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"Micro Stepping" is not a matter of the motor used but of the controller.
The trick in using a stepper motor is somewhere else: You somehow have to "smooth" the steps of the motor. Normally, the stepper's windings are simply switched on and off with some kind of switchmode current control.
Smoothing the motor can be done by steering the motor with a sinusoidal current ramping. This gives definitely less torque, but that's not too important here.

I remember some detailed information on this matter in an ST application note, must be somewhere here: http://eu.st.com/stonline/books/toc/an/41.htm. Look for "Stepper motor control" and "L297".
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Old 2nd September 2003, 01:14 PM   #7
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True Holger,

But steppers of any kind are designed and intended for low cost position control. These are not designed for constant speed. Standard steppers have a large torque ripple and are noisy when driven, even with a sine. Steppers DESIGNED to be driven with micro stepping controllers run much more smoothly and are more expensive. Yes you can drive al steppers with a multiphase sine source of course. But in that case you are far better of with synchronous motors or with brushless DC motors.

The most silent running steppers I have seen were on the X-Y table of an automated microscope (of $200.000). They were running quite silent but incorporated a feedback tacho to get every thing right. The steppers were not as quiet as a DC motor + position/speed feedback system.

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Old 2nd September 2003, 01:52 PM   #8
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Some years ago I talked to a turntable distributor - I'm not sure, I think it was the SME distributor for Germany. He told me that SME (in the case I do remember correctly) had som attempts on stepper motors. It turned out that the biggest problem was the stepper's bearing, which was far too noisy.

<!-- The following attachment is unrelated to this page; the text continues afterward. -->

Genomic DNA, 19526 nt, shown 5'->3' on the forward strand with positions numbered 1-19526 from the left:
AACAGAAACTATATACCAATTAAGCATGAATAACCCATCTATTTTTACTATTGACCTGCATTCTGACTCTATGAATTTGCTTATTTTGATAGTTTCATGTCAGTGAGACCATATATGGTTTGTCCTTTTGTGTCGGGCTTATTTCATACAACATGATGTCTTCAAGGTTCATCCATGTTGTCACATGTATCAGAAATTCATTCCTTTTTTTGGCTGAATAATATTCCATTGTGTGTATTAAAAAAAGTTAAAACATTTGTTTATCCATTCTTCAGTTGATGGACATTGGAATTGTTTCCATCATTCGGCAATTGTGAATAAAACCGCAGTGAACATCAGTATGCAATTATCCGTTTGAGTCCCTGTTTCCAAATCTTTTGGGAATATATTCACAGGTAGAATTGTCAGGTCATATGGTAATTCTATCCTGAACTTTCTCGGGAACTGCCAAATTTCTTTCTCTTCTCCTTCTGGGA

They ended up with a complete motor reconstruction (slide instead of ball bearing). I have no idea if this has ever turned into a product.
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Old 2nd September 2003, 03:50 PM   #9
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Hello -

Just as another reference point, the (now discontinued) Versa Dynamics turntables used stepper motors, with excellent results. Would they have sounded better with another type of motor? Hard to say, although their designer was convinced that a stepper motor was the best solution.

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Charles Hansen
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Old 3rd September 2003, 06:31 PM   #10
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Default Easier Solution

Stepper motors make a whine/buzz no matter what ime.
An old video recorder direct drive capstan motor would be a much better choice imo.
With a suitable pulley fitted these would run quite silently.
They have servos on board, and require only a power supply and a DC speed control voltage.
One day I'll use one to power some vintage turntables to replace the rim drive setups.

Eric.